There was an aid station but we flew through it. I wasn’t going to waste time eating a flapjack if I was only going to be riding for about 2 1/2 hours.

The ‘hill’ was nothing, but it was noticeable, if only because I’d been in the same position (down on my aero-bars) and in the same gear for almost all of the race. So, in a way, it was a nice change of pace to actually have to change down a couple of gears, quickly get up out of the saddle and push on.

Otherwise, it was flat, flat, flat. The organisers set the riders off at intervals, and we’d overtaken a few groups who set off before us within the first 10 miles. We hadn’t seen anyone else for ages and I wondered if we were going to be the first riders home. As it turned out, there were two just ahead of us, but we rolled in in 2 hours 42 and I was told I was first lady “by a million miles!” (Enthusiastic, if not strictly accurate)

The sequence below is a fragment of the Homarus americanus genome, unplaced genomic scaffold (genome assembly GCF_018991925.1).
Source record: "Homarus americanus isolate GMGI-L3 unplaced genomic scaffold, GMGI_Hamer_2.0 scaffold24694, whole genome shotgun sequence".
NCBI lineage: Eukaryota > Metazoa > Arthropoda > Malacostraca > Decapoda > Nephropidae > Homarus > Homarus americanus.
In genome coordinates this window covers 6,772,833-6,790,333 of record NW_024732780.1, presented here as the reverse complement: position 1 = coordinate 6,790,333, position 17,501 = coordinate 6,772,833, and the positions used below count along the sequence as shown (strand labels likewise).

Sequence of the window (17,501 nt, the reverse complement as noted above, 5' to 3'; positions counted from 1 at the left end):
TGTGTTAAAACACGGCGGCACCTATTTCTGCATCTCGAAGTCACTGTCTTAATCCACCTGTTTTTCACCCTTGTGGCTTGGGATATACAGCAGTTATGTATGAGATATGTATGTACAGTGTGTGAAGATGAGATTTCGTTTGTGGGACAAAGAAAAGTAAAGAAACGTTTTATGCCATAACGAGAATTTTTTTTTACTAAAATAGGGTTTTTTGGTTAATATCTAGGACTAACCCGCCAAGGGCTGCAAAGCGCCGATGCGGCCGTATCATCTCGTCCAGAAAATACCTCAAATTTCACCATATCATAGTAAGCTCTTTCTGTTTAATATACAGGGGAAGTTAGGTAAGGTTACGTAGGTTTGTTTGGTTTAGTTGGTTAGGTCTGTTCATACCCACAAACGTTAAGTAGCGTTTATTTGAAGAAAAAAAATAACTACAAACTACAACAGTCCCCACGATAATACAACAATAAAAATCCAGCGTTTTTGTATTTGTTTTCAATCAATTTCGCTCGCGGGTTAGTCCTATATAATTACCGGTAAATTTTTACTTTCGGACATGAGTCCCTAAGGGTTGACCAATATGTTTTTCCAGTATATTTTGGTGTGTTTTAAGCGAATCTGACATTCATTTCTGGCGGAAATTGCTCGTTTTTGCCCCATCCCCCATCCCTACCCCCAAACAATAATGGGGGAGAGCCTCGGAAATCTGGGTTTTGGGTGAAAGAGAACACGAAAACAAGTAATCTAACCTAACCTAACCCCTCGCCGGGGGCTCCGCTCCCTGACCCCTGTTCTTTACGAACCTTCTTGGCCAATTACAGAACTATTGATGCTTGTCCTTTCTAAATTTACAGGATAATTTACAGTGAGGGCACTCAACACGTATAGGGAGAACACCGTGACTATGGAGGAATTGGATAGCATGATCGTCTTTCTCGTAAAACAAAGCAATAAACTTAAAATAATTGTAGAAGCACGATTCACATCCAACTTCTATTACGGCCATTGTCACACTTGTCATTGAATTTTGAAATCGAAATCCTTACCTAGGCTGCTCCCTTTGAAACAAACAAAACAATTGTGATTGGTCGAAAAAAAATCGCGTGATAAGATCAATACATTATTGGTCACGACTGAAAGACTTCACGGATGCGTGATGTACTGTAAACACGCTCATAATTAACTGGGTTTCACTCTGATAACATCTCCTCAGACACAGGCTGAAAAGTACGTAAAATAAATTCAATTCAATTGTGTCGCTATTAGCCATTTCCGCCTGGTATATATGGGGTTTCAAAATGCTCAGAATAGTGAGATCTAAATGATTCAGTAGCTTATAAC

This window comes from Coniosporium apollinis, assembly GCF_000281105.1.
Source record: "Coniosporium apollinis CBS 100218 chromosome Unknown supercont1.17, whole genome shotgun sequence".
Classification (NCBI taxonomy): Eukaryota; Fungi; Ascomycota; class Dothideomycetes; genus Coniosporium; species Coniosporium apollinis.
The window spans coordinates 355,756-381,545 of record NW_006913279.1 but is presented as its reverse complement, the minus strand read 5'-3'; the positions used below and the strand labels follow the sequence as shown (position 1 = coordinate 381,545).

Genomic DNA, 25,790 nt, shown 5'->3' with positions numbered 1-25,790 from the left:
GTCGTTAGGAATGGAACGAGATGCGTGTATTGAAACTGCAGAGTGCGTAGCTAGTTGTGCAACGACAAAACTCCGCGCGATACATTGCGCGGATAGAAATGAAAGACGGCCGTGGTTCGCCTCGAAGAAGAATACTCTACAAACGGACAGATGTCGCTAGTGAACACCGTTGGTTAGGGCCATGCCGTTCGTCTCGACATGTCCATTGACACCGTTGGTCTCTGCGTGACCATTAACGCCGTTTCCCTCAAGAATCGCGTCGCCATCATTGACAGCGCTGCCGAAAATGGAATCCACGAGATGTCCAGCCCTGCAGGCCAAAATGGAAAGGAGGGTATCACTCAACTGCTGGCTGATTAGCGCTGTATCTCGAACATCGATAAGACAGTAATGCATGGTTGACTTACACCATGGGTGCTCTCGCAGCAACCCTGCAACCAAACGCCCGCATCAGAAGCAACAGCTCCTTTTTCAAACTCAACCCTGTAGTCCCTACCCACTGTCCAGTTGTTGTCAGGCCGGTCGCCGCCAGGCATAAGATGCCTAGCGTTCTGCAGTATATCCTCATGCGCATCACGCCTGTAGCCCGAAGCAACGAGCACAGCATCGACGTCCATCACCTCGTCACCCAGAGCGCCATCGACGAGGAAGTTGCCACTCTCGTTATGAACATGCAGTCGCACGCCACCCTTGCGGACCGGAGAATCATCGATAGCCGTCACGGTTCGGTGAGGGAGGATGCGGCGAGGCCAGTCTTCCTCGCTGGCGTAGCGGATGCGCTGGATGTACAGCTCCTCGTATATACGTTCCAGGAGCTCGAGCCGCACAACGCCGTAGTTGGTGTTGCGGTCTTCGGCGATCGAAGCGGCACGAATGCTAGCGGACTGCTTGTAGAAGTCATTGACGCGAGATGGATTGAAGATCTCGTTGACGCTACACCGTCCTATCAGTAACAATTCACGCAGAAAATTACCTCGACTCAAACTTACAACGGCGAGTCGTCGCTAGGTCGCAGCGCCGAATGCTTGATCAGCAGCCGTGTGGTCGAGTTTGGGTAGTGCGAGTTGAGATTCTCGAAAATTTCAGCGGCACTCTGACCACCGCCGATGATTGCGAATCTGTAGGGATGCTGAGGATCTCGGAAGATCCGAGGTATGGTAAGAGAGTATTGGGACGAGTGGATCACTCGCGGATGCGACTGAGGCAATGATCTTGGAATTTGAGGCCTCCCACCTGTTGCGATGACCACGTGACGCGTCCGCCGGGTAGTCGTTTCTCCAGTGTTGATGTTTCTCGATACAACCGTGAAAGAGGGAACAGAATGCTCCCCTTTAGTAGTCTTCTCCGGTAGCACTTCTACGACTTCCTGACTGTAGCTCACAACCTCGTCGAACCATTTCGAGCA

Of course, just because I was first lady home, I might not have been first lady over all. A female rider who started after me could still be quicker. But, by the time I set off on my run, no other women had finished. I was first female finisher!

I couldn’t hang around long to revel in my little victory, as I had to run. I changed my top and shoes, put my ipod on and totally forgot to have a drink (!) Then I set off, heading for the seafront, determined to keep my pace slow (and my heart-rate slower) as I know this is what I need to do if I’m going to get through the Little Woody.